"Anyway," said Gene Shue, starting his postgame press conference, "the lead didn't mean anything."

It almost never does. The Bullets could make a game against your aunt Harriet's bridge club close, and the Atlanta Hawks--bless 'em--were trying their best to win yesterday in Capital Centre. Both teams were, quaking in their Nikes at the prospect of meeting the dreaded Philly horde in the NBA playoffs this week.

The Hawks' coach, Kevin Loughery, got a technical; the Bullets were caught playing zone defense in the third quarter; Rick Mahorn disguised himself as a door once against his former Bullet roommate, Wes Matthews, with a pick that had the little Hawk fluttering to the floor, close to kayoed.

They could have called a 75-foot stretch of the left side of court Collins Avenue during the second quarter. No Hawk, maybe nobody in basketball, can stop Don Collins from finishing a fast break. He's the Bullets' bullet, their swiftest player, but more on aim during a high-speed chase in traffic than taking an unguarded 18-foot jumper.

As usual, Washington was wonderful the first half, intercepting passes off half-court traps and running like few Bullet teams since Wes Unseld had healthy knees. Came the midpoint of the third period and the Bullets, like marathoners at about the 20-mile mark, hit that energy-sapping point that starts them staggering.

Were the Bullets lulled by that 71-51 lead in the third quarter, a questioner unfamiliar to Shue asked? The coach laughed.

"We're doing the best we can," he said. "Believe me."

Yesterday, it was good enough to fight off the Hawks, clinch fifth place in the Eastern Conference and assure a playoff series against a beatable team, the New Jersey Nets.

Shue hardly is awed by the Nets, although he did say: "They've won their last five, and Ray Williams tuned up (against Detroit Saturday night) with 52. That's not his uniform number."

The geniuses taking notes stayed silent.

"A sense of humor there," Shue reminded.

Probably, Shue will be smiling during the playoffs as long as Frank Johnson stays terrific. He's the one complete, totally healthy and dependable guard the Bullets have. A fellow who can dribble, run, pass, shoot and chew gum all at the same time.

For whatever comfort it may be for Shue, Eddie's little brother says he stopped being a rookie 13 days ago.

"Against Cleveland here (April 6)," he said. "That's when I learned to play ball the NBA way, the way Coach Shue wants me to play. I'm running the half-court offense better, distributing the ball better, shooting better. Before, I was walking the ball up at the wrong times, pushing it up at the wrong times.

"Now I push it up when the defense is backing up. I noticed how Luke (John Lucas) would go with the flow and sneak by (the opposition in transition) for a layup or assist. That's the way Tiny (Archibald) runs a game, keeps pressure on the defense."

Several long-range shots caught Eddie's attention yesterday. They did not check each other, but did get close enough for some brotherly bantering.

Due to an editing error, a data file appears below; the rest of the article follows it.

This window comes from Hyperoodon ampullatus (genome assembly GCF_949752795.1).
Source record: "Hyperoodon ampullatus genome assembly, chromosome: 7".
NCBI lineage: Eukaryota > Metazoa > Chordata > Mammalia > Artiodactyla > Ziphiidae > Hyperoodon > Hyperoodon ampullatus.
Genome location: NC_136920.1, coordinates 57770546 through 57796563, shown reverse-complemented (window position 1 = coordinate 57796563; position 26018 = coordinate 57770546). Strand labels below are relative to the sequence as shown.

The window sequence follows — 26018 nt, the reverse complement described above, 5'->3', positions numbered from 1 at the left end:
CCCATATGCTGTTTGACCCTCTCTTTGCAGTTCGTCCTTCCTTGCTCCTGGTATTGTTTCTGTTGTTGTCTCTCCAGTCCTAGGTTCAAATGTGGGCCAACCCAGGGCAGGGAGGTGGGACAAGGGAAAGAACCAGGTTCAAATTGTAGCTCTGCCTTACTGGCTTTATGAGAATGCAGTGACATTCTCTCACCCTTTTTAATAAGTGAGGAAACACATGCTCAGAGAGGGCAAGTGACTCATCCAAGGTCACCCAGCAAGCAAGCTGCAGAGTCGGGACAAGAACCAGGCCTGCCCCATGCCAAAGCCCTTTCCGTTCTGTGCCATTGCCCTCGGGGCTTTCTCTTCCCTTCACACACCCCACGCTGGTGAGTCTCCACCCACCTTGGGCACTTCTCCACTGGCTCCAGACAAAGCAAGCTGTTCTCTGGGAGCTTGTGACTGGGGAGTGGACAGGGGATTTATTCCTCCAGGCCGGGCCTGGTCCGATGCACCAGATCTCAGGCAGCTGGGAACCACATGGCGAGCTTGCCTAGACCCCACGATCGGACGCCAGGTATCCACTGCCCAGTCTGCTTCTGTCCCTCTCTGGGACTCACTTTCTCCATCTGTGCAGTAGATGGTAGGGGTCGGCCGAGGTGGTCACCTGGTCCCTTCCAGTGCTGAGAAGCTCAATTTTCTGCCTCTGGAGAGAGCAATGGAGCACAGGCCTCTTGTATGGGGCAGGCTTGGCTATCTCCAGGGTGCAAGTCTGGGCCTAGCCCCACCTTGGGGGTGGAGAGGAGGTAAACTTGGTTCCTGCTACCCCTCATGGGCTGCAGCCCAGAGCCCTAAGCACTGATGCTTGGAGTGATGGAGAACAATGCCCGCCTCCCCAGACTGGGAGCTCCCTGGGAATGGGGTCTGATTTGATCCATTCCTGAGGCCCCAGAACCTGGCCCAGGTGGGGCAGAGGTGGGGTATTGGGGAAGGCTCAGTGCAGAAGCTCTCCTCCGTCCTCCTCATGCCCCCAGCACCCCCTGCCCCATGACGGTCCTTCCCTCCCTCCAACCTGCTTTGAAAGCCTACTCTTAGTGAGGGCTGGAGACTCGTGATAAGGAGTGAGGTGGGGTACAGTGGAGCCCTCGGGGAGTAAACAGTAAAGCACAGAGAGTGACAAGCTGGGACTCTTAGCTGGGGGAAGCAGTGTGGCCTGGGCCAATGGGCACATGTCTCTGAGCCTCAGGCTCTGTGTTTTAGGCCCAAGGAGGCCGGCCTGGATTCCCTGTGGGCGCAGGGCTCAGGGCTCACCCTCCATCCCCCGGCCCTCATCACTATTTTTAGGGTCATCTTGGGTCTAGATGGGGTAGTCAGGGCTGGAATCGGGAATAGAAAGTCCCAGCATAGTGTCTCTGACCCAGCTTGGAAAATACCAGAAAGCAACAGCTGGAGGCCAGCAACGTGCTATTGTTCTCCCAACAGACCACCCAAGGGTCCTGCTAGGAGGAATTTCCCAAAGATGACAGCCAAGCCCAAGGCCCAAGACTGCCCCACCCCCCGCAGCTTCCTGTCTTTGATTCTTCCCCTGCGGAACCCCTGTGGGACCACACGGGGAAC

"He'd hit three or four in a row, so I'd say: 'Wake up! I haven't seen you this hot since your freshman year (at Wake Forest).' " Eddie slapped his face to emphasize the point, smiling all the while, proud to have Frank justify a prediction he'd made a year ago.

"He told me I couldn't miss in this league," said Frank, who is three years younger than Eddie.

Frank wasn't so sure at first. Uncertain and injured at times after being Washington's first-round draftee, he slowly gained confidence. And more playing time. When he drove and scored against the Bucks' tough Quinn Buckner not long ago, he realized Eddie just might be right.

"I wasn't sure how I'd react to bullying," he said. "But I didn't back off. I went right at him."

When the tardy John Lucas was about to replace him in the first half yesterday, Frank went right for the hoop. He sank a 17-footer, and then a 20-footer. Atlanta called time; Lucas put his warmup jacket back on. Then Frank forced another shot, missed and Lucas hustled in.

"You gotta do the job there," Shue said later, a catchall remark that applied to that situation as well as Lucas playing just two minutes after arriving about two minutes before tipoff.

"He doesn't have to look at the bench now," said Eddie, meaning Frank can make a mistake or two without being benched.

The Johnsons grew up going at each other on the playgrounds, Frank saying that his team would win 11-point pickup games if Eddie could be held to nine. If he got 10, some other teammate, however clumsy, would almost always throw in a lucky shot.

"He's more suited to the off (shooting) guard spot," Frank said of Eddie. "I used to feel comfortable there. Now I feel comfortable (as the lead guard). I want the ball in my hands."

Twice he went at Tree Rollins yesterday, daring to intrude on the turf of a man nearly a foot taller. Some customers thought it folly, but it worked for two relatively uncontested layups. Frank was all but certain it would.

"He was in foul trouble at the time," Frank said, "and he couldn't afford to get another one. He knew it; I knew it. He played it very smart."

Both of them did.